Chasing Rainbows

A freewheeling paint party - now on Java Realms.

Of all the new stuff we’ve added to the Java Edition of Realms recently, one of my favourites has to be Palette Paint by Team Trailblaze. It’s a sandbox that equips each player with powerful painting tools and lets them play or create however they please.

You can the transform the landscape into delicate works of pixelart, targeting a block at a time, or use the rocket-powered Elytra to trail Jackson Pollock-esque spatters across the map. Or you can detonate massive paintsplosions, pelt each other with paintballs, or give your canvas extra texture by raising lowering or tunnelling through the terrain. It’s a space that allows the collaborative creation of intricate masterworks, chaotic fun, and everything in between.

“We wanted to create something where you could just mess around,” says hgbf, one half of Team Trailbaze, perhaps underselling just how impressive it is as a painting tool. “No goals stopping you, no scores to beat. Just a place to have fun. How it later got the colourful theme was partly because of the release of the 1.12 update. With the updated colours, we got inspired to make something using them. Because we also had an already finished palette minigame [Palette Slam] from not too long before this, it would make perfect sense to continue on the subject as well.”

You can find Palette Paint in the Experiences section of Realms when you switch to a new world. Loading it up, you can pick from a number of different base environments to enter. Some are recognisably Minecrafty landscapes, but made of coloured wool, others offer gently stratified planes of white blocks or monochrome forests. Once you’ve picked your canvas, you can deform it or paint it as you wish using a selection of tools:

Paintbrushes of two sizes, a roller, a spraycan and the paint-trailing elytra offer your basic set of precision painting tools, with a tap of F letting you scroll through 16 colours. Then there are the more unpredictable set: fireworks, snowballs, arrows, and remotely detonated explosives that leave a gigantic splat of your chosen colour. Add to that a series of tools to fiddle with the geometry itself - placing and destroying blocks, blowing up large numbers of them, flattening or raising terrain, or even drilling through it, and there’s ample room to carve and recolour Minecraft to your own design. Or just create a giant mess.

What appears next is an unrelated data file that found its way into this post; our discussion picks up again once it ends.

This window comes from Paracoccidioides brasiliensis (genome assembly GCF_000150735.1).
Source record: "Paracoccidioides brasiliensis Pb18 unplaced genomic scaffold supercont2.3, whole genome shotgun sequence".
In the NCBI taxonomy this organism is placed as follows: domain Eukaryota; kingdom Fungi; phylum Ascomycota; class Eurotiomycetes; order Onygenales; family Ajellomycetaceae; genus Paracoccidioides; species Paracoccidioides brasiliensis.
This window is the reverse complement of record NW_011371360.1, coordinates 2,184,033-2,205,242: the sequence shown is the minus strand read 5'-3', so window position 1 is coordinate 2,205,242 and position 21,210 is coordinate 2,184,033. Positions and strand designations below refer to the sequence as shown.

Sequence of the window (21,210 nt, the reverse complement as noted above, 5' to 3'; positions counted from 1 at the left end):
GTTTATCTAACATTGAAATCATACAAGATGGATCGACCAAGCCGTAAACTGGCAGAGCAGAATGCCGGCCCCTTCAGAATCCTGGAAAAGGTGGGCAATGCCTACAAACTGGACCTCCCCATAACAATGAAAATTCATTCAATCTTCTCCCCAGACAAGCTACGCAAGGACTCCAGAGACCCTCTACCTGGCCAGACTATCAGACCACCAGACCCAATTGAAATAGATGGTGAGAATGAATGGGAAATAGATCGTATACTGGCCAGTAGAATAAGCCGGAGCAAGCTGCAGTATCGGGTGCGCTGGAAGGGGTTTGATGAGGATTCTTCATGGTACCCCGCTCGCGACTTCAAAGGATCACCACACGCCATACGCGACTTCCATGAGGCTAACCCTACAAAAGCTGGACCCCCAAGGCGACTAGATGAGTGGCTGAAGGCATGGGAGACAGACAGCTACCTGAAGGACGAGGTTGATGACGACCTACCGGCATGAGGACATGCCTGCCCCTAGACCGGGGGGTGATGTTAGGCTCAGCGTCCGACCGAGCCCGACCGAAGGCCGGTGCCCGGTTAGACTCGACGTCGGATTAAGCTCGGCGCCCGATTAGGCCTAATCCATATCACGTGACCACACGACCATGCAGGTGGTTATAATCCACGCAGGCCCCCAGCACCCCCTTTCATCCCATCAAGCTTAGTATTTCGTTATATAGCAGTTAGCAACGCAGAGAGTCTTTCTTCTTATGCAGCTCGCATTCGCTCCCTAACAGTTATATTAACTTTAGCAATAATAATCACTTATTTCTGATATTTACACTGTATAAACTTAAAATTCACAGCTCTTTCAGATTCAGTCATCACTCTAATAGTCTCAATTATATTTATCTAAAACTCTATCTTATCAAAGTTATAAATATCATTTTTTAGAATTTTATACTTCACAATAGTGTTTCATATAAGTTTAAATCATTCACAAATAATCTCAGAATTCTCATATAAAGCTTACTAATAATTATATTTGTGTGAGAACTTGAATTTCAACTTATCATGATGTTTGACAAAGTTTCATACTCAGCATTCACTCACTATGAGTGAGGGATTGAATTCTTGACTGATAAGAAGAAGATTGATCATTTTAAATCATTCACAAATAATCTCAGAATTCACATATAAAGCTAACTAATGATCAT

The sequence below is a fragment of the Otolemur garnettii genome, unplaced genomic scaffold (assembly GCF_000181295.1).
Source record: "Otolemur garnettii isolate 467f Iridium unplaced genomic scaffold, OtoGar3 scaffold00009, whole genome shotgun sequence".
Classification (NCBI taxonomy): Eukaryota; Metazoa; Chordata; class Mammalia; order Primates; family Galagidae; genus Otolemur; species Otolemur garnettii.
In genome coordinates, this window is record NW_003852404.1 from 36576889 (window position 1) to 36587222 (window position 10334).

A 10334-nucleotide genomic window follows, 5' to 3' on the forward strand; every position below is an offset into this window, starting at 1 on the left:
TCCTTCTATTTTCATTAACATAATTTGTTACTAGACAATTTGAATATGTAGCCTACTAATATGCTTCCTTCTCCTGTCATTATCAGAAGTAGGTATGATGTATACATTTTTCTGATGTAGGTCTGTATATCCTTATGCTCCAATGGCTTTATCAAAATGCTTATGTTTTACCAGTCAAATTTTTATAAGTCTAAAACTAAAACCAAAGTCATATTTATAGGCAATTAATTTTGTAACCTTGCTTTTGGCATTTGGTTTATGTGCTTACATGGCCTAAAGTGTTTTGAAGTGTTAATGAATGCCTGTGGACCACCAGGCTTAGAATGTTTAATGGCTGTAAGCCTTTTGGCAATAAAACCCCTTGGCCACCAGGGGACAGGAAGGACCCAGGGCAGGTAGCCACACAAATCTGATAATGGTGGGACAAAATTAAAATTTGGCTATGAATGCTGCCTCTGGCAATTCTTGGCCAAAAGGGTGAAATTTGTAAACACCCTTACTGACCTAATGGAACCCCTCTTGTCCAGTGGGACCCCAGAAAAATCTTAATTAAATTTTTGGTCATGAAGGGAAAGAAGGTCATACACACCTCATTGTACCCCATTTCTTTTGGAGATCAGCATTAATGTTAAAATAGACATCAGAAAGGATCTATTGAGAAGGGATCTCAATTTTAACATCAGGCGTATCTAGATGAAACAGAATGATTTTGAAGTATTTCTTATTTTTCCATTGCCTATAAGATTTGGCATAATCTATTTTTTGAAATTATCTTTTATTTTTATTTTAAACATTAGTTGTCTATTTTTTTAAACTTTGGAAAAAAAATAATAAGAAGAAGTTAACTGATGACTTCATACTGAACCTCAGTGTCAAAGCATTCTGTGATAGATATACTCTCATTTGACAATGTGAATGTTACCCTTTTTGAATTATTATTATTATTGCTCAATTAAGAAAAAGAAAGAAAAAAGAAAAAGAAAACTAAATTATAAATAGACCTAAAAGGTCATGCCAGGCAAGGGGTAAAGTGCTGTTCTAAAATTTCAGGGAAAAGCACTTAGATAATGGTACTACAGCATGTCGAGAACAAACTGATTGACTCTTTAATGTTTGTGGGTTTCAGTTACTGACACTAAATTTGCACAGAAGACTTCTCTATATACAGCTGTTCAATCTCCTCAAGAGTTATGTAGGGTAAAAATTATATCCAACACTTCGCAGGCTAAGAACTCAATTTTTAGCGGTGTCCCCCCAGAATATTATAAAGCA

“At first, we only planned on having two toolsets, precision painting and gadgets,” says hgbf, “but a bit into the development Archee, who helped with the project, thought something was missing. They suggested adding a few building tools, so people could lightly modify the terrain. At first, I was sceptical about this, but when it was tested in action, it worked great. This gave the map a whole new feeling, which most of our testers liked. Towards the end of the development of the map, these small tools had grown into something bigger, more powerful and more destructive.”

I admit, I didn't draw this. The most enigmatic smile in art was blocked out by the Trailblaze team - no small feat! I wonder if it took as long as old Leo's original masterwork.

And yet, the biggest challenge turned out to be the most basic element: making sure the colours painted correctly. As hgbf explains: “What we had to do was take one command, copy it 16-80 times per tool, and modify one scoreboard score and one data value, for the colours, in each command block. This was very time-consuming, but it had to be done.”

But you can’t rush art, can you? If you make anything with it, the creators would love to see - let them know via the Team Trailblaze Twitter account!

“My hopes are that someone creates some beautiful, large and creative paintings,” says hgbf, “but the majority will probably be just like myself, Archee and most of our testers: just playfully messing around and having fun. After all, that's what the map is all about!”